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English Next India: The Numbers Game

Written By: Usree Bhattacharya on April 2, 2010 No Comment

A recent article in the Times of India discusses the state of English education in India, a language which is one of the focal points in discourses around “development.” Progress, one hears often, depends on our English skills-the nation’s very future depends on how well we speak/read/write the language.  So much so, that the Indian Supreme Court recently “warned the government that China would overtake India as the largest English speaking country if the government did not pay attention to the education sector.”

Number crunching by different agencies seems to suggest that the number of English learners is rising exponentially. The number of students attending (recognized) English medium schools has more than doubled in five years, and there are also thousands of English medium schools that are well attended, but not recognized, so the actual numbers could be astronomical.

The article also cites a British Council study entitled “English is India’s passport to economic success” (Nov. 2009). The study, TOI reports, suggests that more students are attending private schools because “parents are aware of the importance of English-medium education.” English is quickly gaining momentum in rural areas in particular-it held the fourth position as a medium of instruction in the country in 2006, but is currently second and it shows no signs of abating. All’s not exactly rosy, however. The British Council suggested that “the growth is still not fast enough and the skill level remains poor”; it was deemed “too slow” in comparison to other nations (specifically, China).That’s not all:

“[The report] says that a “huge shortage” of teachers and quality institutions is hampering India despite a growing demand for English skills. The study further states that China may now have more people who speak English than India. This could threaten India’s English advantage in the global market.”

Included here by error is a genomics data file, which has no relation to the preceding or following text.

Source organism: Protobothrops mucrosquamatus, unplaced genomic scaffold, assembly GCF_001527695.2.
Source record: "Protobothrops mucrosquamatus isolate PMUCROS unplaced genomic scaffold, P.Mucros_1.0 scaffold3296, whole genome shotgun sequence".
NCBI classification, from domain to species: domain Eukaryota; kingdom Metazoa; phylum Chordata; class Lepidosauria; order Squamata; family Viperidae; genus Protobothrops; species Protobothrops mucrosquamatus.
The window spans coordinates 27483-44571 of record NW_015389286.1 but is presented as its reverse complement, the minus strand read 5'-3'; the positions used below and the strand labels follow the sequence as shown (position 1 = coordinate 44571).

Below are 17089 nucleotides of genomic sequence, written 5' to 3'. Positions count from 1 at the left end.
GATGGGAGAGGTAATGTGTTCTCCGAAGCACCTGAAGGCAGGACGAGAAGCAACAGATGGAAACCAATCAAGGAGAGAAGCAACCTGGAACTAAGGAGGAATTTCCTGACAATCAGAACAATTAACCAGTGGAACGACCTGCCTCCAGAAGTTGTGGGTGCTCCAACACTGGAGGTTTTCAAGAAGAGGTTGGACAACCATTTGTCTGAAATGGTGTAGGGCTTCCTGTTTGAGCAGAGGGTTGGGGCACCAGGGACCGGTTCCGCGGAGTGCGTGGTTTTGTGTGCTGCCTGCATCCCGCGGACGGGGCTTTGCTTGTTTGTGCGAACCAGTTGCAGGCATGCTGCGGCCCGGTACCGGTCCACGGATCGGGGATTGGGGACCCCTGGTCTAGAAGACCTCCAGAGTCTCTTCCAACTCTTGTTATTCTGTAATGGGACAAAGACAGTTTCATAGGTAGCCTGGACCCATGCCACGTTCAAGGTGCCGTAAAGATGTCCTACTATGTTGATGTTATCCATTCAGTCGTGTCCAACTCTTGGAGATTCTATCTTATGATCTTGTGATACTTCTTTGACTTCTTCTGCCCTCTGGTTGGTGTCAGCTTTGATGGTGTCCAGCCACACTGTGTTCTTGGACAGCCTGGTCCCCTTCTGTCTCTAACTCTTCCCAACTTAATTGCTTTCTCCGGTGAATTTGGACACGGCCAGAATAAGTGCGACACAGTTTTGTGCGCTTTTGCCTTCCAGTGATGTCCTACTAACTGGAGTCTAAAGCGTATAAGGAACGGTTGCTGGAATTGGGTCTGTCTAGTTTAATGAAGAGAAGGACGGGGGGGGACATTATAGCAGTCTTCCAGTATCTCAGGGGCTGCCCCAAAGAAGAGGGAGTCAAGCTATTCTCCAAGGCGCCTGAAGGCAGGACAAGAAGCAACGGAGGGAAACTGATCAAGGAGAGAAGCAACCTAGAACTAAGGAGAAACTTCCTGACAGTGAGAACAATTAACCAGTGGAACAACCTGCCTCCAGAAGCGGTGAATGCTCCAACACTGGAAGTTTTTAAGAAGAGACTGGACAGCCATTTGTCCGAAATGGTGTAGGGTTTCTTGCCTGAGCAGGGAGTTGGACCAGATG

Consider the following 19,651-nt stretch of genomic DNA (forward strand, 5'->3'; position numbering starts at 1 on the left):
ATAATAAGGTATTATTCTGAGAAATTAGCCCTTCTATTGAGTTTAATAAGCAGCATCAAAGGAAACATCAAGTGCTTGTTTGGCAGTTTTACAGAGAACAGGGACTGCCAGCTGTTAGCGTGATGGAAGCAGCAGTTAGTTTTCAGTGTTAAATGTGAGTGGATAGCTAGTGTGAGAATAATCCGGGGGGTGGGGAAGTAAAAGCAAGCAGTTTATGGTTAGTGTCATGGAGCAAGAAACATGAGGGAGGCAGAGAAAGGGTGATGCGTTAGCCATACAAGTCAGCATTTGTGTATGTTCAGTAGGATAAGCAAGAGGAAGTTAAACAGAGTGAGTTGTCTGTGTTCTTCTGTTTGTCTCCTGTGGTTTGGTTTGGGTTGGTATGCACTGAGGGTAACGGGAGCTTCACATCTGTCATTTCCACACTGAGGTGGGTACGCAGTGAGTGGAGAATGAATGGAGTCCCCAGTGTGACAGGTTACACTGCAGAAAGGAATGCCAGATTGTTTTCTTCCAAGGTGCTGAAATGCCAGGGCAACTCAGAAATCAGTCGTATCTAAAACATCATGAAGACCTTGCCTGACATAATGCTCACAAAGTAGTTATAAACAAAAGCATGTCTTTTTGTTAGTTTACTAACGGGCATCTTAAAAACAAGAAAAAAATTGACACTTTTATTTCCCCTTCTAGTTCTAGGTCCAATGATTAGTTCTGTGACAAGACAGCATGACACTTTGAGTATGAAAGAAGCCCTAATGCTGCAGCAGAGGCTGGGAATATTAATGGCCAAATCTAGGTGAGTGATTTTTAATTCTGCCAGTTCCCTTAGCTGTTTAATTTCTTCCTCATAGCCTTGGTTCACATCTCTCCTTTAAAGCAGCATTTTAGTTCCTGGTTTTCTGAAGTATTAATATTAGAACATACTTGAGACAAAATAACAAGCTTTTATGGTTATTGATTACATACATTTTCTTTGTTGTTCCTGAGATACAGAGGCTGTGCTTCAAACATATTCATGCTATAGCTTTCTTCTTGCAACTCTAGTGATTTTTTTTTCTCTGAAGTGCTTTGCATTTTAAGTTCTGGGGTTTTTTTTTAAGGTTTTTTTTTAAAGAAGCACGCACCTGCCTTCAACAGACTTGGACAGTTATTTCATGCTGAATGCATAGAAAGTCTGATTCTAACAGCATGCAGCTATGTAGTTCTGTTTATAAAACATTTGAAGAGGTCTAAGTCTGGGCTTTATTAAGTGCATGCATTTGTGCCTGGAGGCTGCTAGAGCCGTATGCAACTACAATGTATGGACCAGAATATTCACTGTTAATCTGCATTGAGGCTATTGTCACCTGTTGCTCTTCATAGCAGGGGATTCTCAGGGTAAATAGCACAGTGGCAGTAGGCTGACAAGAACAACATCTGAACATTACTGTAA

Of course, the Council does not only point to the nation’s linguistic challenge, but also offers to step in and come to India’s aid: “We’re ready to help develop India’s capacity for English learning in the future and ensure that people have the opportunity to take part in the global economy.” Of course, what remains unstated is that none of that will be cheap.

Few reports have riled me up as much as this one did. Obviously, the British Council tries to tap into the Indian government’s bubbling fears about China leaving us in its dust, by stressing that the Chinese are leaving us behind in terms of English language skills. While the report indicates that the numbers tell the story, they rarely ever do. Five per cent of Indians speak English, according to the report. It states that only 55 million people will be fluent in English by this year in India, whereas China adds about 2o million speakers per annum. But the numbers tell us nothing: how is “fluency” determined? Who do we understand as a “speaker”? What do numbers really tell us about language proficiency in this instance? Exactly nothing. Yet the Council’s report tries to present the numbers in an alarming way in order to get the Indian government panicked and rushing out to the Council for help. And apparently, the Indian government did just that.

The British Council in New Delhi

The British Council in New Delhi

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